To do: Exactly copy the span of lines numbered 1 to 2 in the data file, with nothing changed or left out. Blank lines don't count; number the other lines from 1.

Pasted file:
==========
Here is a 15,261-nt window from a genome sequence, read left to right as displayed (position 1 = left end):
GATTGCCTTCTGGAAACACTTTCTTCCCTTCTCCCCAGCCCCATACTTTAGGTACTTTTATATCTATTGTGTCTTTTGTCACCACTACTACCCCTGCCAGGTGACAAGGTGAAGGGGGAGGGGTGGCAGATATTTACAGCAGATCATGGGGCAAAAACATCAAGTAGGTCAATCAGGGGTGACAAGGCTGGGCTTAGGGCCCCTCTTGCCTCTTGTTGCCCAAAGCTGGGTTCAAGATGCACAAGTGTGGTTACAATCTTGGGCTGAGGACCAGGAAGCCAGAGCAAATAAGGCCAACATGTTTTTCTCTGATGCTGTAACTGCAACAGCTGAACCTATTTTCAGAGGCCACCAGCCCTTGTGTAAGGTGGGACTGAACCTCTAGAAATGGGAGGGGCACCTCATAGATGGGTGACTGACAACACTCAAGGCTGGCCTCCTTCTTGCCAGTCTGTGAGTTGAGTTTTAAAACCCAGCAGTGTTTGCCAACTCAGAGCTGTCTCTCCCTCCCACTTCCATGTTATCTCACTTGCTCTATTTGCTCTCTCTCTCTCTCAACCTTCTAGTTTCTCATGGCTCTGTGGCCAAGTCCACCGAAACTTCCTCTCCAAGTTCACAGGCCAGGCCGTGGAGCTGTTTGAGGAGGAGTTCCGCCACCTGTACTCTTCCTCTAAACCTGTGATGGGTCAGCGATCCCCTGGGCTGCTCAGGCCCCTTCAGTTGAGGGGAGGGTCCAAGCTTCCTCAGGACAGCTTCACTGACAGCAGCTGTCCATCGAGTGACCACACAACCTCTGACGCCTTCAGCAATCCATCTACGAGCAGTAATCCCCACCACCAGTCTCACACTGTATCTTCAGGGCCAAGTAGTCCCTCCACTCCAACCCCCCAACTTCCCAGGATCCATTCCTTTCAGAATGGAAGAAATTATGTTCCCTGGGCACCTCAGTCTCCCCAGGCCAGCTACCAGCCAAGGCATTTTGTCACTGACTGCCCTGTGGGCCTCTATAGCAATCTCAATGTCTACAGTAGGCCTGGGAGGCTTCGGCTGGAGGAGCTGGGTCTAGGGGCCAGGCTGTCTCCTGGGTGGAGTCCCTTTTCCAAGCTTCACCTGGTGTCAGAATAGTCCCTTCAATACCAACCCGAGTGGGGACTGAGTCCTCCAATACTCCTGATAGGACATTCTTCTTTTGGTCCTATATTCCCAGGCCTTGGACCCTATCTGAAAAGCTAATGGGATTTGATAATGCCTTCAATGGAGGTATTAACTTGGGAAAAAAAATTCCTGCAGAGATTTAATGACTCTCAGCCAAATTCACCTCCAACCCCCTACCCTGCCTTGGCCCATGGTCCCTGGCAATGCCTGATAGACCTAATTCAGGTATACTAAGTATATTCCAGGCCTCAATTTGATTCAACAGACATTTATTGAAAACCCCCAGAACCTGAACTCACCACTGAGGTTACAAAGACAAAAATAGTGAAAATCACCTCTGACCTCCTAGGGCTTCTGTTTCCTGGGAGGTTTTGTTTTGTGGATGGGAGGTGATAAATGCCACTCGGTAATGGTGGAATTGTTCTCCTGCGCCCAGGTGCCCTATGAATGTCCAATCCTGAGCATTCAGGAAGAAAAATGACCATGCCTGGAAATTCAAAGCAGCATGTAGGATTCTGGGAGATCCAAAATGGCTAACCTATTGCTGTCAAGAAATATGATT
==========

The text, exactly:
Here is a 15,261-nt window from a genome sequence, read left to right as displayed (position 1 = left end):
GATTGCCTTCTGGAAACACTTTCTTCCCTTCTCCCCAGCCCCATACTTTAGGTACTTTTATATCTATTGTGTCTTTTGTCACCACTACTACCCCTGCCAGGTGACAAGGTGAAGGGGGAGGGGTGGCAGATATTTACAGCAGATCATGGGGCAAAAACATCAAGTAGGTCAATCAGGGGTGACAAGGCTGGGCTTAGGGCCCCTCTTGCCTCTTGTTGCCCAAAGCTGGGTTCAAGATGCACAAGTGTGGTTACAATCTTGGGCTGAGGACCAGGAAGCCAGAGCAAATAAGGCCAACATGTTTTTCTCTGATGCTGTAACTGCAACAGCTGAACCTATTTTCAGAGGCCACCAGCCCTTGTGTAAGGTGGGACTGAACCTCTAGAAATGGGAGGGGCACCTCATAGATGGGTGACTGACAACACTCAAGGCTGGCCTCCTTCTTGCCAGTCTGTGAGTTGAGTTTTAAAACCCAGCAGTGTTTGCCAACTCAGAGCTGTCTCTCCCTCCCACTTCCATGTTATCTCACTTGCTCTATTTGCTCTCTCTCTCTCTCAACCTTCTAGTTTCTCATGGCTCTGTGGCCAAGTCCACCGAAACTTCCTCTCCAAGTTCACAGGCCAGGCCGTGGAGCTGTTTGAGGAGGAGTTCCGCCACCTGTACTCTTCCTCTAAACCTGTGATGGGTCAGCGATCCCCTGGGCTGCTCAGGCCCCTTCAGTTGAGGGGAGGGTCCAAGCTTCCTCAGGACAGCTTCACTGACAGCAGCTGTCCATCGAGTGACCACACAACCTCTGACGCCTTCAGCAATCCATCTACGAGCAGTAATCCCCACCACCAGTCTCACACTGTATCTTCAGGGCCAAGTAGTCCCTCCACTCCAACCCCCCAACTTCCCAGGATCCATTCCTTTCAGAATGGAAGAAATTATGTTCCCTGGGCACCTCAGTCTCCCCAGGCCAGCTACCAGCCAAGGCATTTTGTCACTGACTGCCCTGTGGGCCTCTATAGCAATCTCAATGTCTACAGTAGGCCTGGGAGGCTTCGGCTGGAGGAGCTGGGTCTAGGGGCCAGGCTGTCTCCTGGGTGGAGTCCCTTTTCCAAGCTTCACCTGGTGTCAGAATAGTCCCTTCAATACCAACCCGAGTGGGGACTGAGTCCTCCAATACTCCTGATAGGACATTCTTCTTTTGGTCCTATATTCCCAGGCCTTGGACCCTATCTGAAAAGCTAATGGGATTTGATAATGCCTTCAATGGAGGTATTAACTTGGGAAAAAAAATTCCTGCAGAGATTTAATGACTCTCAGCCAAATTCACCTCCAACCCCCTACCCTGCCTTGGCCCATGGTCCCTGGCAATGCCTGATAGACCTAATTCAGGTATACTAAGTATATTCCAGGCCTCAATTTGATTCAACAGACATTTATTGAAAACCCCCAGAACCTGAACTCACCACTGAGGTTACAAAGACAAAAATAGTGAAAATCACCTCTGACCTCCTAGGGCTTCTGTTTCCTGGGAGGTTTTGTTTTGTGGATGGGAGGTGATAAATGCCACTCGGTAATGGTGGAATTGTTCTCCTGCGCCCAGGTGCCCTATGAATGTCCAATCCTGAGCATTCAGGAAGAAAAATGACCATGCCTGGAAATTCAAAGCAGCATGTAGGATTCTGGGAGATCCAAAATGGCTAACCTATTGCTGTCAAGAAATATGATT